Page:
As I mentioned, I've always enjoyed these cookies. They're good quality and they taste good! However, I have been gluten free for over 6 months and I know the reality - Gluten Free is just never quite as good. Imagine my surprise when my Gluten Free cookies arrived and... they were somehow even better than the original cookies! I could hardly believe it!

I feel a little bad for local moms that will no longer receive my sleeves of cookies, but I'm very happy to have my cookies back, too! I believe in and use this product! I believe in the company, too. Before giving up, please try these cookies. They are so worth your time! Please check out her site for more information. Like the Facebook page to catch her giveaways!

Disclosure: I did not receive any free samples for review purposes.
I already have a subscription for monthly cookie delivery.
I try to seek out only products I think you would find relevant and useful
to your life as a natural parent. If I don't like a product, I won't be
recommending it to you.

Wednesday, October 1, 2014

Mamatography 2014 - Week 39

Day 264 - Sunday - September 21

These 2 love to roughhouse these days.
I both love it and hate it.

Friday, September 26, 2014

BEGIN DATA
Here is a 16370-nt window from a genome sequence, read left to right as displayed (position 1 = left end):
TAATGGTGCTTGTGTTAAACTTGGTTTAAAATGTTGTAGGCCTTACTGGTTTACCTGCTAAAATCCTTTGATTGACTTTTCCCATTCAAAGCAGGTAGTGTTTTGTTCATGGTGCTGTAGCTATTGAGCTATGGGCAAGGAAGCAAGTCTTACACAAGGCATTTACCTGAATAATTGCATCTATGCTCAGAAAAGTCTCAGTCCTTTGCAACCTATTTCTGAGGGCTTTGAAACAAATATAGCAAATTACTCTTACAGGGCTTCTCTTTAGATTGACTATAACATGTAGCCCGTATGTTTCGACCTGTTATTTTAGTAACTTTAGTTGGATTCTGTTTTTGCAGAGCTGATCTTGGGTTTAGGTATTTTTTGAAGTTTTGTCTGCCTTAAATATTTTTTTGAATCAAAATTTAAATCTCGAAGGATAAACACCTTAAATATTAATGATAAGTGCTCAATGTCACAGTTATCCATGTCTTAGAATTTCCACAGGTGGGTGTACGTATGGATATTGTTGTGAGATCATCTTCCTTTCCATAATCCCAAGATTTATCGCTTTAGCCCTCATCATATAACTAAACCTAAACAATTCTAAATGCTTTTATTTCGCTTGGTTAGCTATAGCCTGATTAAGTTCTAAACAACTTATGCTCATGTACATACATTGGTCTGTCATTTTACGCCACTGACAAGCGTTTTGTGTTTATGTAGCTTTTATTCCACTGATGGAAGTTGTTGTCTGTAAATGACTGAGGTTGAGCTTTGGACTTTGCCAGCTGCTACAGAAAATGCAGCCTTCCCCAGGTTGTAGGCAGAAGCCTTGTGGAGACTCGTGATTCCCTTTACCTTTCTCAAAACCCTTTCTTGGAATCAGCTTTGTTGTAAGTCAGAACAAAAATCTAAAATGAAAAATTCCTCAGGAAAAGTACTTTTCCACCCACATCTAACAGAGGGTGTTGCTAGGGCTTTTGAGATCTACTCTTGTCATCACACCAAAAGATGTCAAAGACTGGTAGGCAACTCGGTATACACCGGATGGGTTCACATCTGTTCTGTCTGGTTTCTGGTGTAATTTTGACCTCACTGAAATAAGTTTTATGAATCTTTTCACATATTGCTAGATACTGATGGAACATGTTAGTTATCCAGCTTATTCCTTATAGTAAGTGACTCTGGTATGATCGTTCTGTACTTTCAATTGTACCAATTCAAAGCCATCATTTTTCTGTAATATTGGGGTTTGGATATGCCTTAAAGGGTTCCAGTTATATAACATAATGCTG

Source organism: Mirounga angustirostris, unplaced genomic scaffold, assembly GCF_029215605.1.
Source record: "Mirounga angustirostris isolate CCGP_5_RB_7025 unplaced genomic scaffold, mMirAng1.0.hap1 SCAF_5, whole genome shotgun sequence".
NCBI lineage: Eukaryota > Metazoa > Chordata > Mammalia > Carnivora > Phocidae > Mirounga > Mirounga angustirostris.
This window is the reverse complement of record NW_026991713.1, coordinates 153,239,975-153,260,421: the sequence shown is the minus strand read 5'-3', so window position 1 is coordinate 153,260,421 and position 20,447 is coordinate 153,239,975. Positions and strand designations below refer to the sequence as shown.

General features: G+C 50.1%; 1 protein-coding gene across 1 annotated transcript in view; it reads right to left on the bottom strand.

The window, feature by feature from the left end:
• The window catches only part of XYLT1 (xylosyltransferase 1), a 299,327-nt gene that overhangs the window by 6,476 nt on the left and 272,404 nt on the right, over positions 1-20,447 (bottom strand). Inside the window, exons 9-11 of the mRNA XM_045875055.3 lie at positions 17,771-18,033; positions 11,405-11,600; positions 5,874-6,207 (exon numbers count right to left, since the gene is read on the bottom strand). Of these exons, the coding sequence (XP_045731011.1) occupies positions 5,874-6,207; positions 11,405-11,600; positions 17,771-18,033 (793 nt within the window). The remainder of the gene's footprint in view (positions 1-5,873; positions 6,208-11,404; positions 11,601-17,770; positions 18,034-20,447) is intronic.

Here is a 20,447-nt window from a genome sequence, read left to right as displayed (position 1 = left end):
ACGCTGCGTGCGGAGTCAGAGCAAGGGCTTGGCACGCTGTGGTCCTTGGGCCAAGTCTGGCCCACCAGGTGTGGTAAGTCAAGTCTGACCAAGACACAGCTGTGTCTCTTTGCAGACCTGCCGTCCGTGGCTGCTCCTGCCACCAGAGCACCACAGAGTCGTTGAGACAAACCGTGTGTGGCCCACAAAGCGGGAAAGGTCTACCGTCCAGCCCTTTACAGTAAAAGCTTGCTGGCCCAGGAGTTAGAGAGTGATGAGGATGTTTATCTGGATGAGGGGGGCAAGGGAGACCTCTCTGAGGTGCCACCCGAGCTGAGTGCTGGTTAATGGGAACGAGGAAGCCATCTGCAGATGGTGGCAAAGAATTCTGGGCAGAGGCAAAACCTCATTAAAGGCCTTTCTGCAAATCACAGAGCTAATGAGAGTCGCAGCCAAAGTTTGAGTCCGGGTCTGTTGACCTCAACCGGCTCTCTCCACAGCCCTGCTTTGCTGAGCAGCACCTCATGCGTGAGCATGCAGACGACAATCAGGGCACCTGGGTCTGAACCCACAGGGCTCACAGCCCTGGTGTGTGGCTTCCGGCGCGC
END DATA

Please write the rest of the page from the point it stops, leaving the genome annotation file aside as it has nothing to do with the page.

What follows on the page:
You are Your Child's Advocate

This post was originally published as a guest post on Hybrid Rasta Mama in February 2014.

You know your child better than anyone else. Don't let anyone ever convince you otherwise, including doctors!

The first time a doctor told me I needed to night-wean my child (Sasha, then 2½ years old), I held off a bit and talked to several natural parenting friends that I trust. Night weaning turned out to be exactly what we needed to do for her.

The second time our Pediatrician (same doctor) told me I needed to night-wean my child (Spencer, then 1½ years old), I just knew better. Spencer wasn't ready. He's still not ready. I know its not the solution to Spencer's sleep troubles. We're going on 6 months trying to find the right solution for Spencer and have seen several different specialists along the way. I've had to stick to my guns on this. No one else will choose when we wean (from any part of our nursing schedule).

Sasha and Pediatrician
We still like our Pediatrician.

I have talked to so many moms that have had to stick to their guns, stand up for their children (or didn't and regretted it). You are your child's advocate!

  • My teenage daughter has pretty strong Dental Anxiety. While in the chair (with me holding her hand the entire time - I will not leave her side), she told the Dental Assistant that something hurt. The DA argued that it didn't "hurt," it just felt unfamiliar and strange. We switched dentists. It is hard to find a dentist that listens to the patient, no matter their age. If a child says it hurts, then that is their reality; it hurts! Dismissing their feelings helps nothing.